Keep our feathered friends happy and healthy while adding visual interest to your Winter landscape.

As the last of the fall leaves flutters to the ground, our gardens often look like barren wastelands. It can feel like Winter just becomes a season to survive through until the greenery returns in spring. With a few simple plant selections though, you can take your garden from desolate and dreary to thriving and cheery.

The easiest way to create a visually interesting garden year-round is to combine deciduous and evergreen plants. Evergreen plants keep their deep green foliage through all seasons and create excellent structure for any kind of yard.

Whether you have an established garden you are looking to spruce up (you have to love a good evergreen tree pun), or have a blank canvas, installing a few evergreens can breathe new life into your space. Consider evergreens as the bones of your planting design.


Some fantastic NW native evergreens to consider incorporating in your yard are:

Deer Fern (Blechnum spicant) – ground cover

Kinnikinnick/Bearberry (Arctostaphylos uva-ursi) – ground cover

Wintergreen (Gaultheria humifusa) – ground cover

Evergreen Huckleberry (Vaccinium ovatum) – shrub

Low/Dull Oregon Grape (Mahonia nervosa) – shrub

Oregon Box (Paxistima myrsinites) – shrub

Salal (Gaultheria shallon) – shrub

Grand Fir (Abies grandis) – tree

Shore Pine (Pinus contorta) – tree

Western White Pine (Pinus monticola) – tree

Evergreens are perfect for creating visual interest all year long, but they are also vital to keeping critters cozy during the rain, wind, and general cold.


Sword ferns add a nice pop to this landscape.

Birds, especially those little twittering songbirds, need to have cover to hide away in. During the winter, when all the broadleaves are gone, evergreens are their last stronghold.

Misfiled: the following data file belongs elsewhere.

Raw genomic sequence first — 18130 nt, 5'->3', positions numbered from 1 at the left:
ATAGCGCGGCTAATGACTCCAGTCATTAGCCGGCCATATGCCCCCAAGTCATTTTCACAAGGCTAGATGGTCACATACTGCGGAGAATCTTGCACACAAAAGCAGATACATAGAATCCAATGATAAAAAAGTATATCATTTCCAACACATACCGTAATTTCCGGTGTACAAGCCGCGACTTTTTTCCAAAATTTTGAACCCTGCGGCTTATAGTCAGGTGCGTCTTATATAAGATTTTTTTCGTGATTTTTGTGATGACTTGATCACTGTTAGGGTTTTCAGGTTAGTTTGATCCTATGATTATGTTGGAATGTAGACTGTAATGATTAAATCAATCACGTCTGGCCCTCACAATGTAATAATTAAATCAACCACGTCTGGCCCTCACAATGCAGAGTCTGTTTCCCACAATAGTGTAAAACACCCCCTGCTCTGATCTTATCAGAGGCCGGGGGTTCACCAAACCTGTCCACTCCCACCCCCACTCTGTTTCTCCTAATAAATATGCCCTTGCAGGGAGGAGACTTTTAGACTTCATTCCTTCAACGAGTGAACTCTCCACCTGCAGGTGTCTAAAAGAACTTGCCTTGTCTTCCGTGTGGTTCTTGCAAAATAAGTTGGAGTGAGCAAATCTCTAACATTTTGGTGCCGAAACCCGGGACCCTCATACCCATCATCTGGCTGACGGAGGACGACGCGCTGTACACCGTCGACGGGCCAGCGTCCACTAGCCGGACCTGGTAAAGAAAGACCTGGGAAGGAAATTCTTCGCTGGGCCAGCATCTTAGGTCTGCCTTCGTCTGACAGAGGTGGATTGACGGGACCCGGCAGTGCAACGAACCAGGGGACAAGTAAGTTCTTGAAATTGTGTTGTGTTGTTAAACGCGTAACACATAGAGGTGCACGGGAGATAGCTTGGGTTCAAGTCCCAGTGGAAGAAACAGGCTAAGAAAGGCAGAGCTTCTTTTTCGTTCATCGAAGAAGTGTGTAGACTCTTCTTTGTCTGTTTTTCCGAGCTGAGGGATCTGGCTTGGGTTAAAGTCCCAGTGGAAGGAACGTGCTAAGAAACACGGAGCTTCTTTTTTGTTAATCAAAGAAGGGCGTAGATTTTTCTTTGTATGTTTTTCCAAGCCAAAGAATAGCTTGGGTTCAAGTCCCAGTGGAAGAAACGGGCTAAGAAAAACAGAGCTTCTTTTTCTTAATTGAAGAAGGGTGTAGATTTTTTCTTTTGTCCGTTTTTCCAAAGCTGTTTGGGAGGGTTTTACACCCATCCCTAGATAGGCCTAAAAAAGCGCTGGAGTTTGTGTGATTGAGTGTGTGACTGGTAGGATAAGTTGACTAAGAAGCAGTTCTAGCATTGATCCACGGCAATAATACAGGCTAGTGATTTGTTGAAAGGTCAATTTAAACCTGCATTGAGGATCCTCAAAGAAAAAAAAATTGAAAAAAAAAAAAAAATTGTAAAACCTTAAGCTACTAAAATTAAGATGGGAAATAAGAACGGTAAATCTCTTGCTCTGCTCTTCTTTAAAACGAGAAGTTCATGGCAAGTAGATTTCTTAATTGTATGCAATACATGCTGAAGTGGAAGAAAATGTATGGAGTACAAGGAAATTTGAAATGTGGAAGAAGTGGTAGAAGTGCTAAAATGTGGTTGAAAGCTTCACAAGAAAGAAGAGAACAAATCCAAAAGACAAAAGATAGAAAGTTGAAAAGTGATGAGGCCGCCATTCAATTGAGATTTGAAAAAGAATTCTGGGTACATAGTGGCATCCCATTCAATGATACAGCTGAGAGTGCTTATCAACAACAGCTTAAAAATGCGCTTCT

Consider evergreens as the bones of your planting design.

Did You Know? WA native birds that benefit from WA native evergreens include thrushes, waxwings, chickadees, grosbeaks, and finches. Learn more about native plants and birds from the National Audubon Society.

To really make your yard worthy of winter, you can include non-plant elements such as:







A stump surrounded with ferns with a sculpture balanced on top will be interesting to look at in any weather. A few birdhouses painted in vivid hues is beneficial for the birds and makes for lovely décor.

Take your garden from desolate and dreary to thriving and cheery.


Yellow and green birdhouse sure brings cheer to this Winter panorama.

Need a pop of color? Don’t feel like you have to wait until spring for beautiful blooms. Red osier dogwood (Cornus sericea) does lose its leaves in the fall but has brilliant red twigs that brighten up any garden.

If you are looking for more ornamental plants to really make an impact, you can’t skip out on hellebore, pansies, witch-hazel, winter heath (Erica carnea), Japanese camellia (Camellia japonica), and winter daphne (Daphne odora).

Fall is the perfect time to get your winter garden ready. As leaves are lost, you can start to see where an evergreen or winter bloom would fill in. Many nurseries and garden centers have decorative items on clearance, so you can find some treasures for a steal. Just be sure that whatever you place in your garden can handle rain, wind, and a freeze.

When shopping for plants, be sure to avoid ones that cause more harm than good. English holly (Ilex aquifolium) emanates winter cheer but is an invasive nightmare. English ivy (Hedera helix sp.) is another lush evergreen to stay away from. Discover more about plants that cause problems from the Washington State Noxious Weed Control Board, King County Noxious Weed Control Board, and the Washington Invasive Species Council.

With a little thought and some dirty hands, you can create a space that you will love to look at no matter what season it is.

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